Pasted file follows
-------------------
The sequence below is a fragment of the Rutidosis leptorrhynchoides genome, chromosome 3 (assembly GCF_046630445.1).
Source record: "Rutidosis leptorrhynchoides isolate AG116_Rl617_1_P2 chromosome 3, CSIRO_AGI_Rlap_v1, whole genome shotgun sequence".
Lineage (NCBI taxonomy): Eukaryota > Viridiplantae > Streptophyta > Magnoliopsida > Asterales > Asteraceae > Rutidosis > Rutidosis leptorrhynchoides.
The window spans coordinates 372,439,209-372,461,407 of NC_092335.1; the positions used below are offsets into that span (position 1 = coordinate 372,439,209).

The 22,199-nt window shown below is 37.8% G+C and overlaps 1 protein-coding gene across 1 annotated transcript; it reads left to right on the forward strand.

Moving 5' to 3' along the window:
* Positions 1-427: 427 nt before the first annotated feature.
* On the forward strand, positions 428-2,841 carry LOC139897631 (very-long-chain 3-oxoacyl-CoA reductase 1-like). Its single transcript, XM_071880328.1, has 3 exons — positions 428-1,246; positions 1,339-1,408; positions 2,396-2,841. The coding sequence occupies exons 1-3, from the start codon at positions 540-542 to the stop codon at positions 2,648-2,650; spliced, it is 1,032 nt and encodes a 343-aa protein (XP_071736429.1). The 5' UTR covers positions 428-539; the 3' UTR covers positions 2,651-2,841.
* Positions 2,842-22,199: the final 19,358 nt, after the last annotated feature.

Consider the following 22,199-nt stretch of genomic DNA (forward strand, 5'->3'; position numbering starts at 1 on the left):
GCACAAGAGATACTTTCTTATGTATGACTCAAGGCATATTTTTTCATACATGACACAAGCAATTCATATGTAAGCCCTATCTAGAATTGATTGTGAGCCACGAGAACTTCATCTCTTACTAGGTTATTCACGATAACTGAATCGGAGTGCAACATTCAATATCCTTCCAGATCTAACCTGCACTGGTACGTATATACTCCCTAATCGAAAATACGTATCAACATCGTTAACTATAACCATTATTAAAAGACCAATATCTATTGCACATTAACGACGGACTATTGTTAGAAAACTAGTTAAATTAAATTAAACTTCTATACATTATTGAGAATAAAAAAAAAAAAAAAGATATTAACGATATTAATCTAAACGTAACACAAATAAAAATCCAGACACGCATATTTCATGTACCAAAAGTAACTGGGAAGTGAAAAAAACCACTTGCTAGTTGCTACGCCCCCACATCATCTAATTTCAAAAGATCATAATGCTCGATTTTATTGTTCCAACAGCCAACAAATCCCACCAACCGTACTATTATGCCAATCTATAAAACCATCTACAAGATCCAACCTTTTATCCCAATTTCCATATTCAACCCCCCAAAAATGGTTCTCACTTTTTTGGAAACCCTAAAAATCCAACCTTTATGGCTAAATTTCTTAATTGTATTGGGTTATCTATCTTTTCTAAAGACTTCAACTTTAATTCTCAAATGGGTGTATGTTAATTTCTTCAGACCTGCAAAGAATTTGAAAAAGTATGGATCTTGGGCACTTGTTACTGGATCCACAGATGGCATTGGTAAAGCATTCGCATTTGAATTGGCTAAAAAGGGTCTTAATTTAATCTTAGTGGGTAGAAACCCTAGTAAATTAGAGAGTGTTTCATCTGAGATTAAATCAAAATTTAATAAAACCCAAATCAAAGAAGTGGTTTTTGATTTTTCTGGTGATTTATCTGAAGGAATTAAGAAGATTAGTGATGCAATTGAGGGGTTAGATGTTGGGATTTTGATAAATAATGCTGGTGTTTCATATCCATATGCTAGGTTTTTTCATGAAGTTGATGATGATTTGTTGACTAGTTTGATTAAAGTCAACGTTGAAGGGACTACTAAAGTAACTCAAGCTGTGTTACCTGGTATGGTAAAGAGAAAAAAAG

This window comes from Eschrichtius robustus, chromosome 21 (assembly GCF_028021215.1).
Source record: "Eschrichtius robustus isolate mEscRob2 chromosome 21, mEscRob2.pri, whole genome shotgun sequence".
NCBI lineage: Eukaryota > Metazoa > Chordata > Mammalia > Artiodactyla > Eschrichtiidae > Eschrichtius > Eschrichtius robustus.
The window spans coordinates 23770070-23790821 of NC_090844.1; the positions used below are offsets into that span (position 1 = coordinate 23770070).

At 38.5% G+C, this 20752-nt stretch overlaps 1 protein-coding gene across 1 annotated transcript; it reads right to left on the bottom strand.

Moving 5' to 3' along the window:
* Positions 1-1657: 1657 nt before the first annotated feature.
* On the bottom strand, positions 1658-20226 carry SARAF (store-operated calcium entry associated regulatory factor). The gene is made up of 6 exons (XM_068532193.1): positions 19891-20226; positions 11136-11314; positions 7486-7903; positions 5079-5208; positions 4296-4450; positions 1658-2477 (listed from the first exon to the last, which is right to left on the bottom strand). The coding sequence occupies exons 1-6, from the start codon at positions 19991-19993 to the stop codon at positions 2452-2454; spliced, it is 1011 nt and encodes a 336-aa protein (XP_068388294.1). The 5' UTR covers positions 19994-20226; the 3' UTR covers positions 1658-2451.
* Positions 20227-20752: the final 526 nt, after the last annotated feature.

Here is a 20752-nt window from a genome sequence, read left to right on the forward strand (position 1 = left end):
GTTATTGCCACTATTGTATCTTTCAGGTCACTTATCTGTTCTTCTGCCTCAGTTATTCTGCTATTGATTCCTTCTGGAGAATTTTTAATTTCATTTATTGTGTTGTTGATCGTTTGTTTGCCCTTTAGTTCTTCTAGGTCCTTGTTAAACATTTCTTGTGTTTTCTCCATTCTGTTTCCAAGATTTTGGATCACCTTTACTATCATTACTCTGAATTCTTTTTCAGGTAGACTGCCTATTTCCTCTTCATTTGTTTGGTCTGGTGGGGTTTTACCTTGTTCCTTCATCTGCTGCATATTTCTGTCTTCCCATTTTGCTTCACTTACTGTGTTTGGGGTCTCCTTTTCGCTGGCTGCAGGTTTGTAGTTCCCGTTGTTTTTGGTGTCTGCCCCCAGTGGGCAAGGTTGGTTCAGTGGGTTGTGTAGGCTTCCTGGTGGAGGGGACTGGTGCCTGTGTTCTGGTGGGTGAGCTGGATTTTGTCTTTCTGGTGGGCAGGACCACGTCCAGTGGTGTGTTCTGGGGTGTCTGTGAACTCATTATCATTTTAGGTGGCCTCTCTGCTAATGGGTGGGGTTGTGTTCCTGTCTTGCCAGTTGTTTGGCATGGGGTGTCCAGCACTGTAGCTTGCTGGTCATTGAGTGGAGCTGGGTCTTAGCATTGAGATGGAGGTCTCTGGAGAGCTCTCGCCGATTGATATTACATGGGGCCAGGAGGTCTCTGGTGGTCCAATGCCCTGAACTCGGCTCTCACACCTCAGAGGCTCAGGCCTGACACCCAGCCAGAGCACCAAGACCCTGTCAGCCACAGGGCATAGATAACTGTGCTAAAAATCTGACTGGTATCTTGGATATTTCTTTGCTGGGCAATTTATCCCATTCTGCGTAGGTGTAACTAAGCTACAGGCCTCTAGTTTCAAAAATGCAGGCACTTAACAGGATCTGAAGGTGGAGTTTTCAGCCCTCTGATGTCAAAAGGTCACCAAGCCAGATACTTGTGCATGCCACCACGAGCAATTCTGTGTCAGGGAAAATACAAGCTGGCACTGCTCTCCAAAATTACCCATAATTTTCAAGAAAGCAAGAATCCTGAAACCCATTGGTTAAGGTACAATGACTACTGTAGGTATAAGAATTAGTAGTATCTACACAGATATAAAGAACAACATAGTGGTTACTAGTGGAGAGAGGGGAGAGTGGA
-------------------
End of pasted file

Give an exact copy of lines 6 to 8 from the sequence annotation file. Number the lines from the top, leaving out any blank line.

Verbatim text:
Moving 5' to 3' along the window:
* Positions 1-427: 427 nt before the first annotated feature.
* On the forward strand, positions 428-2,841 carry LOC139897631 (very-long-chain 3-oxoacyl-CoA reductase 1-like). Its single transcript, XM_071880328.1, has 3 exons — positions 428-1,246; positions 1,339-1,408; positions 2,396-2,841. The coding sequence occupies exons 1-3, from the start codon at positions 540-542 to the stop codon at positions 2,648-2,650; spliced, it is 1,032 nt and encodes a 343-aa protein (XP_071736429.1). The 5' UTR covers positions 428-539; the 3' UTR covers positions 2,651-2,841.